The 32-piece collection – titled the London Line – ranges from true activewear to more casual everyday clothes. (Photo: Instagram/Richard James)

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With the collection two years in the making, its arrival just as the UK went into lockdown could seem like fortuitous timing. Many people are working out more than they ever have before, or they are hunched over a laptop all day, said Lamb, “and a lot of this product is ideal for working from home”.

In truth, it is a silver lining at best. This has been a terrible time for clothing retailers. Last month, Marks and Spencer announced a 21 per cent fall in annual trading profits, as its troubled clothing and home division was hit hard by the coronavirus shutdown. A few days later, luxury fashion house Burberry announced that sales had dropped 27 per cent in the fourth quarter of its fiscal year, and that it was cancelling its end-of-year dividend to shareholders.

At Richard James, online sales are double what they are normally, said Dixon, but that does not nearly make up for the shortfall in in-store sales, and some staff have had to be furloughed. The company – which since March 2017 has been majority owned by New York-based real estate investor Charles S Cohen – is still planning to open a new store at 21 Noel Street in London’s Soho once the lockdown lifts. The London Line collection will form the basis of the line the brand sells there.

Even before the virus outbreak, tailoring looked in trouble. Since 2016, suit sales in the UK have dropped by more than 24 per cent to £397 million.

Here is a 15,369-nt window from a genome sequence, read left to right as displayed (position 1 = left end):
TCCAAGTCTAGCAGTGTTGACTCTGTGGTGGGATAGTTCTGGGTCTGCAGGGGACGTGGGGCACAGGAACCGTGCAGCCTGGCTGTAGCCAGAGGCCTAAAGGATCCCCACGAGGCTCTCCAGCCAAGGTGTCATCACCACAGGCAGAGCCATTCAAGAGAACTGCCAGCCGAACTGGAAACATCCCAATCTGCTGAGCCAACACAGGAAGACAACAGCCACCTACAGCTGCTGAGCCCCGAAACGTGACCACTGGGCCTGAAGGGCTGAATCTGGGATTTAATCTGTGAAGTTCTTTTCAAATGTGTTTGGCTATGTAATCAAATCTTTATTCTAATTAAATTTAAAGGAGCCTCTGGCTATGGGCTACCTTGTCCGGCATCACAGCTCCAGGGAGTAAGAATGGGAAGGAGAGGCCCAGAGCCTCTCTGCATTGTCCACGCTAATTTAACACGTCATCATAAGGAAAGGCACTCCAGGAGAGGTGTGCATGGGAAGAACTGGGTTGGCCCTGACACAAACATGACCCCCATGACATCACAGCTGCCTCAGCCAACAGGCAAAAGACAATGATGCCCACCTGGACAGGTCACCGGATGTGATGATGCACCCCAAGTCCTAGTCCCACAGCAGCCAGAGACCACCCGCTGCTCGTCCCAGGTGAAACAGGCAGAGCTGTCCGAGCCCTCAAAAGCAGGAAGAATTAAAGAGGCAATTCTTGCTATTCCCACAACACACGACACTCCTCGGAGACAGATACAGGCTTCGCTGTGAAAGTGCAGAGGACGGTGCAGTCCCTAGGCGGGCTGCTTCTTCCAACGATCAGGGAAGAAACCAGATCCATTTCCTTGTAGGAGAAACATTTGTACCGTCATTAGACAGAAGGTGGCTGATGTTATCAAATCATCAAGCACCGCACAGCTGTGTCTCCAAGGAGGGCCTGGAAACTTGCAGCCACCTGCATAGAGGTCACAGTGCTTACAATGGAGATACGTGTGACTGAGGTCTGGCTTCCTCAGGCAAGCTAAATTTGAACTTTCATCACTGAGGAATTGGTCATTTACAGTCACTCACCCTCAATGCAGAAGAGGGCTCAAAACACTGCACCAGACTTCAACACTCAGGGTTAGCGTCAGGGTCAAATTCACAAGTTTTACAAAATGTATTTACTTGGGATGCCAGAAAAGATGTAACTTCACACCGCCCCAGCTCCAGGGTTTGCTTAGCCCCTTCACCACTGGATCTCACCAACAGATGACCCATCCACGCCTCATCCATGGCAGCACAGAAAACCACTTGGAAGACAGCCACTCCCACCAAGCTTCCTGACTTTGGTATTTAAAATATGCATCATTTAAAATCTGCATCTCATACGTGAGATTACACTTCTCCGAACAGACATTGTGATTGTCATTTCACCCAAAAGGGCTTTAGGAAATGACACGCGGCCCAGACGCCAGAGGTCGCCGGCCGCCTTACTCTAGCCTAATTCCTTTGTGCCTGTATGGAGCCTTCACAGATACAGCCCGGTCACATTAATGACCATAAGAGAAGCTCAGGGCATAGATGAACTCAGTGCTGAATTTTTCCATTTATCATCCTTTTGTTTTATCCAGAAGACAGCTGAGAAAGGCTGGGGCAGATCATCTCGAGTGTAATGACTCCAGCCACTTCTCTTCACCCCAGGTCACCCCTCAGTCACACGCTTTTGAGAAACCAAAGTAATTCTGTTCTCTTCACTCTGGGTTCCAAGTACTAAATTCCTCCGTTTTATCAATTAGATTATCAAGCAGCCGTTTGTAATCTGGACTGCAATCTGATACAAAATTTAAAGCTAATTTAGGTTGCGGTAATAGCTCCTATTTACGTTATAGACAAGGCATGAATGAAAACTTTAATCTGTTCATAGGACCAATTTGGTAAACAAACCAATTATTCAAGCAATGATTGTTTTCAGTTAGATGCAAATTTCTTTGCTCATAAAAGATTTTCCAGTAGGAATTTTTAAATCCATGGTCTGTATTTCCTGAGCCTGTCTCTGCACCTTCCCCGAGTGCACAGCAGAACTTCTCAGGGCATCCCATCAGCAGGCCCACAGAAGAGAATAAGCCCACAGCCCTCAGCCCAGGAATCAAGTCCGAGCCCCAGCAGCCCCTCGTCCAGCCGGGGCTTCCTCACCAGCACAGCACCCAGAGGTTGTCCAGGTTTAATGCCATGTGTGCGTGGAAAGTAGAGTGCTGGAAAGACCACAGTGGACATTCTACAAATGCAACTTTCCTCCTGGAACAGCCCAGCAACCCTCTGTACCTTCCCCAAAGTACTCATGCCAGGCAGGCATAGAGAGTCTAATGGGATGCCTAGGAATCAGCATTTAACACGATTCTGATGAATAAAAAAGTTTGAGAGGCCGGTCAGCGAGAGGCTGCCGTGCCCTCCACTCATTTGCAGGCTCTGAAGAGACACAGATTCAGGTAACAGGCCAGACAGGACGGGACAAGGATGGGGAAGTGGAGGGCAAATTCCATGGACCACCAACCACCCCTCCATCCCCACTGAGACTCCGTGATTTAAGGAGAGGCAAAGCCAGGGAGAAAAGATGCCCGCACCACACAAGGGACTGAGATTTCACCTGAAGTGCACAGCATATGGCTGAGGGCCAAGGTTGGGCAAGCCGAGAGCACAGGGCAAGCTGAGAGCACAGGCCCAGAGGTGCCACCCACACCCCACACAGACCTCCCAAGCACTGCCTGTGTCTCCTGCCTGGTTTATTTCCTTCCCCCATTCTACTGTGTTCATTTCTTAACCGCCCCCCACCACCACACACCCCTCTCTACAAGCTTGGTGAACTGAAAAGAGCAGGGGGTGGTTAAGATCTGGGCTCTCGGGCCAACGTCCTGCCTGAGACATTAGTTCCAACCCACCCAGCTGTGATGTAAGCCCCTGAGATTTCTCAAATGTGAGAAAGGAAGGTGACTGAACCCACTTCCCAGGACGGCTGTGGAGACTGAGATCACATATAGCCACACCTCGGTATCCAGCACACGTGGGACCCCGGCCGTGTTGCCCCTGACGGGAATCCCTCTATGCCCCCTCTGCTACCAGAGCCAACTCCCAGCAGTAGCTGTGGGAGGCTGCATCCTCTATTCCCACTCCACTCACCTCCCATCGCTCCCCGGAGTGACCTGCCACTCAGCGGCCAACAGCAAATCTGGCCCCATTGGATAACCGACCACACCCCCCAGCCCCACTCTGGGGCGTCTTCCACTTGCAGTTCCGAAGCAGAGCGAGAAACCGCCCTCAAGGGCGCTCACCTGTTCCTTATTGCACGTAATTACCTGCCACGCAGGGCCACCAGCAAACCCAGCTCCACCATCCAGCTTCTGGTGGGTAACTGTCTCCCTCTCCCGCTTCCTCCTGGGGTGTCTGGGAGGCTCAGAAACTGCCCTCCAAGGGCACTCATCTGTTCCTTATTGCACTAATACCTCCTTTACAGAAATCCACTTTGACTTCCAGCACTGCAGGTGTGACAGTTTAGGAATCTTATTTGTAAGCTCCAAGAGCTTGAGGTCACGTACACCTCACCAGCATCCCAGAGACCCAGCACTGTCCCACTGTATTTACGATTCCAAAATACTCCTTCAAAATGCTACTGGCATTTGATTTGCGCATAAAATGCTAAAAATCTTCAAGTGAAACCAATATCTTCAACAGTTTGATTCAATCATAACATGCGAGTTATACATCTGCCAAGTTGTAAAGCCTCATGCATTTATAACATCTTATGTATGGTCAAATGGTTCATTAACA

According to Anusha Couttigane, Kantar’s principal analyst in EMEA fashion, the decline in suit sales started in the 2008-09 recession, and has been compounded by the growing casualisation of the workplace.

Fits are true to size and silhouettes are clean and crisp. (Photo: Instagram/Richard James)

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But casualisation is not just about comfort, said Carolyn Mair, author of The Psychology of Fashion. It is also about status – and privilege. “When people ask me what they should wear at work, I say, ‘Do your homework. What are other people wearing?’”

While those in more senior positions can get away with wearing casual or sports clothes to work, junior employees need to be more cautious about sending out the wrong message.

Leafing through the suits in my own wardrobe, I wonder if we can ever go back to a more formal workplace. Because the move to casualwear does not always seem like the progress it is made out to be.

When my dad came in from the office, he would change out of his shirt and tie and be done for the day. Now, thanks to the smartphones in our pockets, we are always working, and since lockdown, we are working in our kitchens and our living rooms and our bedrooms. Suddenly, wearing yoga pants and hoodies all day looks like a byproduct of the fact that we are required to give more and more of ourselves to our jobs.

I ask Dixon if he thinks coronavirus has finally killed the suit.

He laughed. “Talk to me in a couple of months,” he said. “No, I think there’s always an action and a reaction to these kinds of things. There will be some perhaps so fed up of wearing pyjamas all day. They’ll think, ‘I want to put a suit and tie on.’”

By Nathan Brooker © 2020 The Financial Times